On a recent episode of Rookie Pirate Radio discussing Trigun Stampede, I indicated my feelings that the series was on the edge of earning early anime of the year talk. Episode six, “Once Upon a Time in Hopeland” pushes thats line ever closer. Departing from its holding patterns in both visuals and story structure, this episode starts to put together the disparate pieces of the past several episodes to escalate the real conflict of Noman’s Land and how much damage Millions Knives has inflicted.
Much like last episode, we’re treated to a flashback juxtaposed against action sequences. However, the look at Woltwood’s childhood and its abrupt ending is presented in a massive departure from the animation we’ve seen so far in Trigun Stampede. Things are taken back into a more traditional animation form for the scenes featuring Wolfwood’s past. Framing his finding a friend at an orphanage this way creates a picture-book vibe, reinforced by removing the dialogue in favor of silent film style text cards.
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This stark contrast hits even harder when the illusion breaks and we see that Wolfwood’s gruesome action from last episode was a much more personal act than he let on with his talk about ”mercy.” The picturesque memories give way to a horrific montage symbolising the experimentation that Wolfwood and others endure. The entire sequence is beautiful and unsettling all at once and does a great job communicating Wolfwood’s forced metamorphosis.
That only covers half of the episode – the rest sees Vash once again running from another after his head, this time the hunter is Wolfwood’s close friend from the orphanage. Compared to his treatment of Rollo last episode, his hesitation is clearly meant to be hypocritical. However, this set up is also a weakness. A lot about the situation is extremely similar to the previous Stampede episode, even if that one’s purpose was to tell more about Vash compared to “Once Upon a Time in Hopeland.” Setting the action on a moving sandcrawler and adding elements like authorities to get involved and civilians to avoid involving keeps that familiarity from setting in too hard but spending more time thinking about it, the more it feels like a episode between these two would have been a bit more natural feeling.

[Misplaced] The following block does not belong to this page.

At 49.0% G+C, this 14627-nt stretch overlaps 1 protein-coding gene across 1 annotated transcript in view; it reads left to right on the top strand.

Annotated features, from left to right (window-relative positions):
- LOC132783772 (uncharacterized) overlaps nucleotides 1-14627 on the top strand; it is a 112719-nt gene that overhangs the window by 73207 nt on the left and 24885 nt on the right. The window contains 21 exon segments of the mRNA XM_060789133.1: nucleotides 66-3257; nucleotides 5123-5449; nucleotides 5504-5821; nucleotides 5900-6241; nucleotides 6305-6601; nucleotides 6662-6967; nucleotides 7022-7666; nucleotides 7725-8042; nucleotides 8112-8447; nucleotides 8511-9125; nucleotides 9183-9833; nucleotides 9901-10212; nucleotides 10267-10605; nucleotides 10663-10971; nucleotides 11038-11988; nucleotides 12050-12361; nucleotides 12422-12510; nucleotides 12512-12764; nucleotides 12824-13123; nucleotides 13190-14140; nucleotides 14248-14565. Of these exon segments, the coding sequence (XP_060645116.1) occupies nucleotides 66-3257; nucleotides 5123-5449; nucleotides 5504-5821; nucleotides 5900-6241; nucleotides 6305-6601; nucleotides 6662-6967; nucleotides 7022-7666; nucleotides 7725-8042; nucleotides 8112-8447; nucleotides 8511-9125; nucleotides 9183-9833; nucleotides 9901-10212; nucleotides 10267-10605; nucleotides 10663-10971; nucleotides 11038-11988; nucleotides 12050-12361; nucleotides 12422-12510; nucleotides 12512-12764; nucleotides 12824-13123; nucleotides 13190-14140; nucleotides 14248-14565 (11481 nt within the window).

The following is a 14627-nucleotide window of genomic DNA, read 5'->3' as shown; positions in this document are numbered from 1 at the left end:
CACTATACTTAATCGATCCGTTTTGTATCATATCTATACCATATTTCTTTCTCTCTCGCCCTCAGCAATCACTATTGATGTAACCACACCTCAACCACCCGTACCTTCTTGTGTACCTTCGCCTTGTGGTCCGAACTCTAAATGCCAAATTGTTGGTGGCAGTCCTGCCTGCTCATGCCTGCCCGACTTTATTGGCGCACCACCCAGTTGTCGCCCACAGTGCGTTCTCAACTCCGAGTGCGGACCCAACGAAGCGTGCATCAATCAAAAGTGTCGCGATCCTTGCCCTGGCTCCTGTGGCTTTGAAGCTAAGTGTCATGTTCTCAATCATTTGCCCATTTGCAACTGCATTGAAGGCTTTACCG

Additionally, our intrepid reporter sidekicks remain a weak link. Meryl and Roberto depart willingly this episode, with Roberto thinking the informationthey found about Vash has officially taken things beyond their scope. That’s not a bad direction to take the conflict between the seasoned Roberto and the greenhorn Meryl, but it takes them far away from events only to imply they’re going to be pulled back in by forces both beyond their control and not directly connected to the Vash vs. Knives conflict. We’ll have to see if that vibe is right next episode, but it is weird to keep seeing reporters dragged along for a story that should be compelling enough for them to be invested in on principle. Maybe this next turn of events is the push Meryl needs to win over Roberto, but like the similar set ups with Vash and Wolfwood, it feels like we’ve done this.
Even with these lingering weaknesses, the episode as a whole is plenty strong enough to overcome them. Beginning to pay off Wolfwood’s mysteries so soon and moving the narrative further are far more important. We also don’t resolve things before credits, which hasn’t happend since the cliffhanger taking us into episode 3. “Once Upon a Time in Hopeland” is another bold episode that is keeping me hooked on Trigun Stampede. Bring on what’s next, Orange.
Featured Image Courtesy of Crunchyroll / ©2023 Yasuhiro Nightow, SHONENGAHOSHA / TRIGUN STAMPEDE Project
‘Trigun Stampede’: “Once Upon a Time in Hopeland” - 8/10